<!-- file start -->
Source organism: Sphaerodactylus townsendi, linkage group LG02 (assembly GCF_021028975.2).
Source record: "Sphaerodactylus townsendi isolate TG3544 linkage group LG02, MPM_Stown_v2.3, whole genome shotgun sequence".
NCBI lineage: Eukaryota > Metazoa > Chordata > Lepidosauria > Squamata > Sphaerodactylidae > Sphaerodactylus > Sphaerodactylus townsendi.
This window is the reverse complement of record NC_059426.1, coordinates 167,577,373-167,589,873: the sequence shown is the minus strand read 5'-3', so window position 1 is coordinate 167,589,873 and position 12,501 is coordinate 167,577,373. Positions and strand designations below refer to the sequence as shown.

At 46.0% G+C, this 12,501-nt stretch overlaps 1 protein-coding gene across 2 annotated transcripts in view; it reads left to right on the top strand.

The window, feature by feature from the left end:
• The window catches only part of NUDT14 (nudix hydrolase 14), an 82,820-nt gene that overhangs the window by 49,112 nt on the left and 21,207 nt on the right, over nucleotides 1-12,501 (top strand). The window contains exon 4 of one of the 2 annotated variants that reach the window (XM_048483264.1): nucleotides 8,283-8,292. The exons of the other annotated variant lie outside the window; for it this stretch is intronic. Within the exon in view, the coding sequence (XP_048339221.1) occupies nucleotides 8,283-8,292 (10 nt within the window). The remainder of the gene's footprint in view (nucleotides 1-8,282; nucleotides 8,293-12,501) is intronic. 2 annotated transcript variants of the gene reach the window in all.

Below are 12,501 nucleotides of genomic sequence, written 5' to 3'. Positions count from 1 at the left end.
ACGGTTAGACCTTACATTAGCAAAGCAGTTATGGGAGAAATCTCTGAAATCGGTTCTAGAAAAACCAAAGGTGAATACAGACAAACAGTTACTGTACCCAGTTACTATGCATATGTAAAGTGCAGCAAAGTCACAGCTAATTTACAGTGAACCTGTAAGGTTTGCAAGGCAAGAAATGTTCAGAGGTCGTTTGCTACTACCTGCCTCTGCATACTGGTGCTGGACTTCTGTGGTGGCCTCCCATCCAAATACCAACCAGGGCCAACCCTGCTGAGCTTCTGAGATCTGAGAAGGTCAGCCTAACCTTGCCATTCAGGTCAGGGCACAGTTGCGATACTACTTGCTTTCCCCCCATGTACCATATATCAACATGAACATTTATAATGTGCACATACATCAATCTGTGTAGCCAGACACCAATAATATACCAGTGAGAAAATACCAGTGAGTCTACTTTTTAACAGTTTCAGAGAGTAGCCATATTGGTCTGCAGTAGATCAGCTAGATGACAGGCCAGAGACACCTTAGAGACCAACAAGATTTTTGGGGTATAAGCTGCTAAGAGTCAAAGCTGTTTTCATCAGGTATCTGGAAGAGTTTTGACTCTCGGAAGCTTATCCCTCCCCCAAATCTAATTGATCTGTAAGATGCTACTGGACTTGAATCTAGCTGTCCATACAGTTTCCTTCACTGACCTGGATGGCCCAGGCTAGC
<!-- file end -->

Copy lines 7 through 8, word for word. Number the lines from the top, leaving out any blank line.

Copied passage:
• The window catches only part of NUDT14 (nudix hydrolase 14), an 82,820-nt gene that overhangs the window by 49,112 nt on the left and 21,207 nt on the right, over nucleotides 1-12,501 (top strand). The window contains exon 4 of one of the 2 annotated variants that reach the window (XM_048483264.1): nucleotides 8,283-8,292. The exons of the other annotated variant lie outside the window; for it this stretch is intronic. Within the exon in view, the coding sequence (XP_048339221.1) occupies nucleotides 8,283-8,292 (10 nt within the window). The remainder of the gene's footprint in view (nucleotides 1-8,282; nucleotides 8,293-12,501) is intronic. 2 annotated transcript variants of the gene reach the window in all.

Below are 12,501 nucleotides of genomic sequence, written 5' to 3'. Positions count from 1 at the left end.